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A large number of shippers, whether new or experienced, encounter unnecessary headaches when shipping small parcel to Canada. These headaches often translate into increased rates of customer complaints (compared to domestic shipping) over things such as delays, inconvenience upon delivery, high costs, or a combination of issues. This is especially true for shippers in the B2C market. Yet many of these headaches can be avoided by understanding ways to work with the carriers to make Canadian shipments more efficient, which creates a much-improved experience for customers, and, in turn, leads to increased sales.

Complaint #1: Shipping Delays

We’ll start with the number one driver of Canadian customer complaints in the small-parcel shipping environment (FedEx/UPS): shipping delays. There are many reasons why a shipment gets delayed in transit across the border. Is this simply part of doing business in Canada? Sometimes. Other times delays are 100% avoidable. Here are two major causes of delays that can be avoided by understanding a few basic guidelines.

Declaration of Broker

When sending a shipment via FedEx or UPS, most shippers assume that the carrier will automatically be responsible for clearing the shipment through customs. Canadian law, however, states that the importer has the right to declare the broker for shipments they receive. If the importer declares a broker other than the carrier, it may cause an unnecessary delay because the carrier will have to provide paperwork to the broker and wait for notice that the broker has completed the necessary clearance. Many receivers, particularly end-consumers, do not realize that this decision may have a negative impact on the time they receive their shipment.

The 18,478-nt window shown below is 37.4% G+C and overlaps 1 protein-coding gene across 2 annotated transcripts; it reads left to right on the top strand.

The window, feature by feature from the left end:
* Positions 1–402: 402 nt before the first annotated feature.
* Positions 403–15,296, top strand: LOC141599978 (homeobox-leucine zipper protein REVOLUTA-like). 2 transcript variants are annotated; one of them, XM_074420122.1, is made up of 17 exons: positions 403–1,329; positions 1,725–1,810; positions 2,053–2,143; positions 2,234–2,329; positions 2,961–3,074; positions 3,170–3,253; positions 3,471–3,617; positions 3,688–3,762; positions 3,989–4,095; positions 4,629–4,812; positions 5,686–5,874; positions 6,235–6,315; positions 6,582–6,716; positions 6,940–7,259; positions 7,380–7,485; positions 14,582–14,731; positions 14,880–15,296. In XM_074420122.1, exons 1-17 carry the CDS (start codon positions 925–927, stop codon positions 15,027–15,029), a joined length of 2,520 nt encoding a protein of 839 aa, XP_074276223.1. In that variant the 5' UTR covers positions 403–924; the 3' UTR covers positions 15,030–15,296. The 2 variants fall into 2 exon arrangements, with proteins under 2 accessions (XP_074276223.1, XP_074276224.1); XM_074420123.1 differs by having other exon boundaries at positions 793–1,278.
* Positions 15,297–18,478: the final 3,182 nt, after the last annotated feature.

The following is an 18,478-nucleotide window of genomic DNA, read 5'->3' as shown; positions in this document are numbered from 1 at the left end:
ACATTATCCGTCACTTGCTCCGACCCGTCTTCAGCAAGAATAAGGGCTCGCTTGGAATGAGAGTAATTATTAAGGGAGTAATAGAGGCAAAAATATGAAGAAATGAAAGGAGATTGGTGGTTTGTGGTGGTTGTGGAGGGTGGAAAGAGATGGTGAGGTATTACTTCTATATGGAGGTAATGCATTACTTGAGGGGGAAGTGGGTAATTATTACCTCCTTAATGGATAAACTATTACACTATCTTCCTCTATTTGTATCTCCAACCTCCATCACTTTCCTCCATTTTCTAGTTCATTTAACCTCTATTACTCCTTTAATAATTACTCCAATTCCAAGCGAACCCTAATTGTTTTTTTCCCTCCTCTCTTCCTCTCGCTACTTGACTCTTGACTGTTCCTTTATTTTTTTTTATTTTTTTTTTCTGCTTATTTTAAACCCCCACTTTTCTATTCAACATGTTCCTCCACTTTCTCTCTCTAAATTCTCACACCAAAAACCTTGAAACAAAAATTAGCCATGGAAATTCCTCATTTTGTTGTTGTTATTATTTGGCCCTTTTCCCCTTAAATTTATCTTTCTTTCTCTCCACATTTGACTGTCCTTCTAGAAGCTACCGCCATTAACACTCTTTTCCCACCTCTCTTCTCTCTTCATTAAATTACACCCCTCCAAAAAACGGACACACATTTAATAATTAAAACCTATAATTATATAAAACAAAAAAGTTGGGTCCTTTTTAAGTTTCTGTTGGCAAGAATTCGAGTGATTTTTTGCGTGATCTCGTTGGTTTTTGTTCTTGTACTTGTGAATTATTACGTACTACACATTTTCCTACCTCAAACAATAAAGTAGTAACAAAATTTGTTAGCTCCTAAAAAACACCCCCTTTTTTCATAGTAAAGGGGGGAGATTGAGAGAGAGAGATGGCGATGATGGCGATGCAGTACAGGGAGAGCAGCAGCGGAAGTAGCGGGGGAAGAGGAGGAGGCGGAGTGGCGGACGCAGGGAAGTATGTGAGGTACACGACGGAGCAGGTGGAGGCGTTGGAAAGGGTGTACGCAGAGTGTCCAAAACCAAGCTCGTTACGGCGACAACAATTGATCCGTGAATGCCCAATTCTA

Shippers can help avoid this type of delay in one of two ways:

  • They can encourage their customers to declare the carrier being used (FedEx or UPS) as the broker.
  • The shipper can become the importer of record — discussed further below — and declare the carrier as the broker. By declaring the carrier as the broker, delays are avoided because shippers eliminate the administrative step of awaiting a transfer of information from the carrier to a third-party broker.

Shipper fails to provide proper classification codes on the commercial invoice

To receive customs clearance, the broker must classify all goods crossing the border. The classification determines whether or not duties and/or taxes are due, and, if so, for what amount. If goods have not already been classified with accurate tariff codes on the invoice, then the broker must research and make a determination of the appropriate code, which can take time and result in delays.

Shippers can avoid this type of delay by listing accurate classification codes for their products on the commercial invoice attached to each shipment. If a shipper does not know the proper codes for their goods, he or she can consult a licensed Customs Broker. In other cases, shippers can work with their Carrier Reps to provide detailed descriptions of their goods, at which point, the Carrier Rep forwards to the Carrier’s Brokerage division to help with classification.

Complaint #2: Delivery Inconvenience

Another big cause of customer complaints — particularly in the business to consumer market — is inconvenience upon delivery, which is mainly about payment for duties and taxes at time of delivery. Parcel Carriers will typically pay the duties and taxes when a shipment is processed through brokerage and then collect the money due from the receiver. Many consumers do not realize this will be the case, and even if they do, they may not have the appropriate amount when the delivery driver brings the shipment to their door with a cash on delivery (C.O.D.) amount due.